Tarsus kicks off ‘Look at the Lids’ campaign to encourage eye care professionals to Identify, diagnose Demodex blepharitis

During the American Academy of Ophthalmology 2022 Annual Meeting in Chicago,Tarsus Pharmaceuticals Inc. announced the launch of the “Look at the Lids” disease education campaign for Demodex blepharitis.

Tarsus Pharmaceuticals Inc. today announced the launch of the “Look at the Lids” disease education campaign for Demodex blepharitis, a common lid margin disease that can negatively impact patients’ daily activities and eyelid health.

According to a news release from the company, the novel campaign is designed to encourage eye care professionals to screen for Demodex blepharitis in all eye care patients to identify and diagnose the disease sooner.

The campaign is being unveiled at the American Academy of Ophthalmology (AAO) 2022 Annual Meeting at McCormick Place in Chicago and the American Academy of Optometry (AAOpt) Annual Meeting in San Diego.

Look at the Lids” features real Demodex blepharitis patients and will include educational tools and resources for eye care professionals, including an informative website (www.LookattheLids.com), social media channels, webinars, launch events, and interactive activities at the Academy conferences.

“We’re thrilled to launch this truly unique disease education campaign for Demodex blepharitis, a pervasive and damaging eye disease that is commonly overlooked,” Aziz Mottiwala, chief commercial officer of Tarsus, said in the news release. “The goal of this campaign is to support eye care professionals so they can confidently and more frequently diagnose patients. Tarsus is committed to elevating eyelid health, and we look forward to bringing more awareness to this disease that negatively impacts so many patients.”

Accoding to the company, approximately 25 million eye care patients in the United States have Demodex blepharitis, a lid margin disease characterized by eyelid inflammation, redness, and ocular irritation. The disease is caused by an infestation of Demodex mites, the most common ectoparasite found on humans. Collarettes, the cylindrical waxy debris composed of mite waste products and eggs on the eyelashes, are the pathognomonic sign of Demodex blepharitis, and can be identified by an eye care professional when a patient looks down during a slit lamp exam. One hundred percent of patients with collarettes have Demodex blepharitis.

Demodex blepharitis, though extremely common, can masquerade as ocular allergies or dry eye disease since the symptoms are often similar,” said Eric Donnenfeld, MD, Cornea, Laser Cataract & Refractive Surgeon at OCLI Vision in New York. “The disease can be missed unless an eye care professional is specifically looking for the presence of collarettes, the sure sign of Demodexblepharitis.”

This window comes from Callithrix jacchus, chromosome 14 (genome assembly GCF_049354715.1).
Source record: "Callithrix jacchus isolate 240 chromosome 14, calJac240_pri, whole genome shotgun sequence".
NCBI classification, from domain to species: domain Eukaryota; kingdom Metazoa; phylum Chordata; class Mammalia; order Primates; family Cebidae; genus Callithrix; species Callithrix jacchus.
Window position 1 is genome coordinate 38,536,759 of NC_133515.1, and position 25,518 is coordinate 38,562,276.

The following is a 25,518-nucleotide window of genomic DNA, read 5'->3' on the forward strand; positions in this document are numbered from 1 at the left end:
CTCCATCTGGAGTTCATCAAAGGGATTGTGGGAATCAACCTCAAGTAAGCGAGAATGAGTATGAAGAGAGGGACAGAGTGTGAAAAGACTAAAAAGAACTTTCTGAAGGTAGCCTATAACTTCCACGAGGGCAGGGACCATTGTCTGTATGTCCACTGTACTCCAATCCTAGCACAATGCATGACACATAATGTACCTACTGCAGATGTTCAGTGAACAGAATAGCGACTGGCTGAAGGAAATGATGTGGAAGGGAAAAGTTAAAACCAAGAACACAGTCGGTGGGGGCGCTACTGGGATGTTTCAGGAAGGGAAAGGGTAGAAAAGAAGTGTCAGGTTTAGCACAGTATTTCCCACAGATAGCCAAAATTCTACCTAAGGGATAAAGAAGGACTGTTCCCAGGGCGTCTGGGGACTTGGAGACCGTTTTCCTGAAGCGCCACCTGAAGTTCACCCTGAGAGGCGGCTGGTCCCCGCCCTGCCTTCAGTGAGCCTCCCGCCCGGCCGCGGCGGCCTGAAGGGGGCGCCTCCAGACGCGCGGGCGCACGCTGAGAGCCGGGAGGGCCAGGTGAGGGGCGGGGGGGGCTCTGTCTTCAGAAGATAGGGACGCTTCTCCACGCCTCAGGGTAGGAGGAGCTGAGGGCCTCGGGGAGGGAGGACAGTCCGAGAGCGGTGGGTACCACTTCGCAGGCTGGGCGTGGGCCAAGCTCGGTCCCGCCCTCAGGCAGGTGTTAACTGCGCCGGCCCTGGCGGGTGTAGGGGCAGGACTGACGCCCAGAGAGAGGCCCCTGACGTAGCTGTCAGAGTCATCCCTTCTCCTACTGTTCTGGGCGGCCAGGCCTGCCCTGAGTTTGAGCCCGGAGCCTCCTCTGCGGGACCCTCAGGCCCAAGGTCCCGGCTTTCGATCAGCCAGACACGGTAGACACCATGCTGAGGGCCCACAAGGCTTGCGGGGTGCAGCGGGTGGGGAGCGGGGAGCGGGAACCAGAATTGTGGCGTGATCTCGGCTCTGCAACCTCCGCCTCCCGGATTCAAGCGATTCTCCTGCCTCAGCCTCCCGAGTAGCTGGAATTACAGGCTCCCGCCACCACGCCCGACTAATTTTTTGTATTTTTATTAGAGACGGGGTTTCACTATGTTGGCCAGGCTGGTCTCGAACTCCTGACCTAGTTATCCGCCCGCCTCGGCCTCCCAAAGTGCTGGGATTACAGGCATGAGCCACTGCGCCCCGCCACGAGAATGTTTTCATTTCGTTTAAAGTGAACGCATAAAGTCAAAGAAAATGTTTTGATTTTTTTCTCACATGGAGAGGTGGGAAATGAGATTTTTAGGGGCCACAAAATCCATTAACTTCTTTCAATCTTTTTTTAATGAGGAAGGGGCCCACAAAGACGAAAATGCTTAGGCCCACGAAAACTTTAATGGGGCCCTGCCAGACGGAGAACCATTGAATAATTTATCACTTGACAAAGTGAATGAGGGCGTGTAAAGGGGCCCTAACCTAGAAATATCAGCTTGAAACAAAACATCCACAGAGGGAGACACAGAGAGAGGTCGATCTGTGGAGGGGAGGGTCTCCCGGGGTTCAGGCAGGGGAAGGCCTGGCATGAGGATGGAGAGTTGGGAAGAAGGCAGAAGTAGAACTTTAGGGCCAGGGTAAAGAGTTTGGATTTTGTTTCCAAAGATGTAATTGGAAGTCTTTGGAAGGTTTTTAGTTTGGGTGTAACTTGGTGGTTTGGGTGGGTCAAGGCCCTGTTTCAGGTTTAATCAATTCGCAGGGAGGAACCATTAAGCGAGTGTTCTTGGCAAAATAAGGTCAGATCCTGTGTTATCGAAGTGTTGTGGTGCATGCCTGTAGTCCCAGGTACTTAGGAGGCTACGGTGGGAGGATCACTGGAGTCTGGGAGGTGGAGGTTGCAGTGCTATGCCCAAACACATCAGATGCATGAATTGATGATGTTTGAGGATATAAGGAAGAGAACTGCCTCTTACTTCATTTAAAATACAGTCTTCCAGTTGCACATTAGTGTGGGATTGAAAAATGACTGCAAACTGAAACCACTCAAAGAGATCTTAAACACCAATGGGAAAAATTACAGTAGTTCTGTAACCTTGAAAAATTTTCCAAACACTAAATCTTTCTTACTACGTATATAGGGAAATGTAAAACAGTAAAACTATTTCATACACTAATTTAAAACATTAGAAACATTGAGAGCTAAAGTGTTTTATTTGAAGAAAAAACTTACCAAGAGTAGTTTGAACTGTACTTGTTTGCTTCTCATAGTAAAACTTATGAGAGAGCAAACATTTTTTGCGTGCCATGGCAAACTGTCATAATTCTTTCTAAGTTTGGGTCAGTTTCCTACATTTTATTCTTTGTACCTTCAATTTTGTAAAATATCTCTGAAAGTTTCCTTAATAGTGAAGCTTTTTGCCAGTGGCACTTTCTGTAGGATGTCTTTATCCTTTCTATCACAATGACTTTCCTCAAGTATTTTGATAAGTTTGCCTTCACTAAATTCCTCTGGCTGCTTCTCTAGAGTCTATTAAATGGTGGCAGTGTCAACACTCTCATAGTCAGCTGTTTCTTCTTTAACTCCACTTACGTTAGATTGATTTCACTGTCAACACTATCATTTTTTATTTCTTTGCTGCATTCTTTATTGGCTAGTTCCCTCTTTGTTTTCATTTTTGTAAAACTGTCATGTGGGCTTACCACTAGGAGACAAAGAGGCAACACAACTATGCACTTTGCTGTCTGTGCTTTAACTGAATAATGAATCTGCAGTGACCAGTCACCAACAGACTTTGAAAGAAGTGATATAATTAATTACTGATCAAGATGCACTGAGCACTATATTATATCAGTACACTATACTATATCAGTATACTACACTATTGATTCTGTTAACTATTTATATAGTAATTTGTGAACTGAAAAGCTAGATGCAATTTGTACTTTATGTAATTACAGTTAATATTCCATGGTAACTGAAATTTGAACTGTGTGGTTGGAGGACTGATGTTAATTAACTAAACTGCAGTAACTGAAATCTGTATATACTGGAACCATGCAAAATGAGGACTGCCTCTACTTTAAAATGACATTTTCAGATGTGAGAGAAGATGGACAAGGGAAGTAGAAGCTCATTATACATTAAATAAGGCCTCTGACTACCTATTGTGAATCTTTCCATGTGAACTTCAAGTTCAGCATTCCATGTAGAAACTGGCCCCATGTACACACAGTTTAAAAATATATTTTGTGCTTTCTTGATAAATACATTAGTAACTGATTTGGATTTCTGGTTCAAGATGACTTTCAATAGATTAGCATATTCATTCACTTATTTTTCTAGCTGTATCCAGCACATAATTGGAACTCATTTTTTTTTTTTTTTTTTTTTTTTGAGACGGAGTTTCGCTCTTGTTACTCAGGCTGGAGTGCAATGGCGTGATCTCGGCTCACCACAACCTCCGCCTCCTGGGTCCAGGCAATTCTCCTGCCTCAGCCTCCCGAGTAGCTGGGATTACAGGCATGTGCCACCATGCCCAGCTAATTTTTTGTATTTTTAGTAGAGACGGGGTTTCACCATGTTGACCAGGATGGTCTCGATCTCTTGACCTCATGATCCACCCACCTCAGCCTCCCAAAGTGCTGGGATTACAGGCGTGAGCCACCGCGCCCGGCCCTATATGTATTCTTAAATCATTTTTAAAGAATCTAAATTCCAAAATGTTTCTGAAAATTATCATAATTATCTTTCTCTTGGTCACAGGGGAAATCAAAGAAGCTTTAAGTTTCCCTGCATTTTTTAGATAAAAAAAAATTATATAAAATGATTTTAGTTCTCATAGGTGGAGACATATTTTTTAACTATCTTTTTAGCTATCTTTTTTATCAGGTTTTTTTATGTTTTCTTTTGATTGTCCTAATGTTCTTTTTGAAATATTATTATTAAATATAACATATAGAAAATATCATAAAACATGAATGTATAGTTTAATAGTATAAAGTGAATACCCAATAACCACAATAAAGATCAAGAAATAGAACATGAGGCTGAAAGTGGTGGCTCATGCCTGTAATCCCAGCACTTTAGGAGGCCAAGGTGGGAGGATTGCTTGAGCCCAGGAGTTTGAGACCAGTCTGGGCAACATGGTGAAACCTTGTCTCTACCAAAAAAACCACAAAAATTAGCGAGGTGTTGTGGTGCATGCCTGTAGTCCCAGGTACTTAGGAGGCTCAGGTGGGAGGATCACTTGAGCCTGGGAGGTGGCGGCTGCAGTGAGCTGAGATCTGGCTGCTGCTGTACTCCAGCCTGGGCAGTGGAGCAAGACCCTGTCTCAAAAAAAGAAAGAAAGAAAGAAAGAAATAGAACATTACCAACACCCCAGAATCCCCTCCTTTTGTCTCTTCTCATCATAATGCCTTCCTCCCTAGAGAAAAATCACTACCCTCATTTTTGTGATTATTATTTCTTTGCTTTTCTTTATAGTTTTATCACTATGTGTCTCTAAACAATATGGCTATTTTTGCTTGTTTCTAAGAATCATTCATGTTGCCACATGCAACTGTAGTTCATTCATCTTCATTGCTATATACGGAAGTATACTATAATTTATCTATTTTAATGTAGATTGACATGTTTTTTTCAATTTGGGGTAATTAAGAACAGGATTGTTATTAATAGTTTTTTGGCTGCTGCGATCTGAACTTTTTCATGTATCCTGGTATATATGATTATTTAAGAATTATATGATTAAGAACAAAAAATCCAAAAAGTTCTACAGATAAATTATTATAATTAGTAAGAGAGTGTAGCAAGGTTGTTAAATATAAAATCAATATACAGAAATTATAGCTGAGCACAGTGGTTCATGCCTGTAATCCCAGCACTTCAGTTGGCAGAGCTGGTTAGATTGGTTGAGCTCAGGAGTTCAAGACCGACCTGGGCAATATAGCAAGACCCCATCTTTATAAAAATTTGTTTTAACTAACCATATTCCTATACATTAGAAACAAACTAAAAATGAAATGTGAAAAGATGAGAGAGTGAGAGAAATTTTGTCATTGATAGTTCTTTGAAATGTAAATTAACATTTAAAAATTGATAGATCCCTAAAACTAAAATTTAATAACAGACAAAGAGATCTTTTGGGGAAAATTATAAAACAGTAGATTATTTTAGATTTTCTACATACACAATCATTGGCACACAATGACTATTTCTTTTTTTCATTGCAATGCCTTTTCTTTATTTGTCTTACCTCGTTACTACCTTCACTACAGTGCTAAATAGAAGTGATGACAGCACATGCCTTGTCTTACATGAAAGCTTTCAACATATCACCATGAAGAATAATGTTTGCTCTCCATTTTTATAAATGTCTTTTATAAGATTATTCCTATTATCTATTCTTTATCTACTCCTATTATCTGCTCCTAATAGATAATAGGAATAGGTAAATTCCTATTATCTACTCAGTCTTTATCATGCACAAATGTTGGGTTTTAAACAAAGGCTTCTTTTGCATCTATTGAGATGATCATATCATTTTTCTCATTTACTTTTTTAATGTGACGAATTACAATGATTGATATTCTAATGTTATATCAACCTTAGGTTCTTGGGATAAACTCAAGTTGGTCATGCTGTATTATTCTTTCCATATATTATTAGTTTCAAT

Donnenfeld noted in the release that identifying collarettes is a simple step achieved by asking a patient to look down during a routine eye exam.

“I see Demodex in my practice daily, and I am encouraged that there is a campaign that will bring more visibility to this disease and assist other clinicians in their efforts to improve eyelid health,” he said.

At both Academy meetings, “Look at the Lids” will have an interactive exhibit booth featuring a custom photo activation that allows eye care professionals to showcase their commitment to eyelid health by adding their own eyelid photo to a real-time updated video wall. The campaign will also feature launch events and interactive activities, all designed to provide disease education.

“It is remarkable how many patients I discover who have Demodex just by examining their lashes when they look down during a regular eye exam,” said Selina McGee, OD, FAAO, CEO of BeSpoke Vision in Oklahoma. “This disease is often hiding in plain sight, and without properly screening for it, many patients go undiagnosed. Demodex can cause damage and discomfort when left untreated, and I’m excited to be a part of a campaign designed to increase the identification and diagnosis of this very common disease.”

Eye care professionals can subscribe to the Collarette Coalition email list and be the first to receive the latest news and information on Demodex blepharitis at www.LookattheLids.com. The website also allows eye care professionals to submit their own photos and videos to the ‘Lid Gallery.’ Additionally, they can share their own Demodex blepharitis stories with the eye care community on social media by using #LookattheLids and following and tagging @lookatthelids on Instagram and Twitter.

In concert with the campaign – and as part of Tarsus’ commitment to education and innovation in eye care – the company will provide a donation to both the American Academy of Ophthalmology Foundation and the American Academy of Optometry Foundation.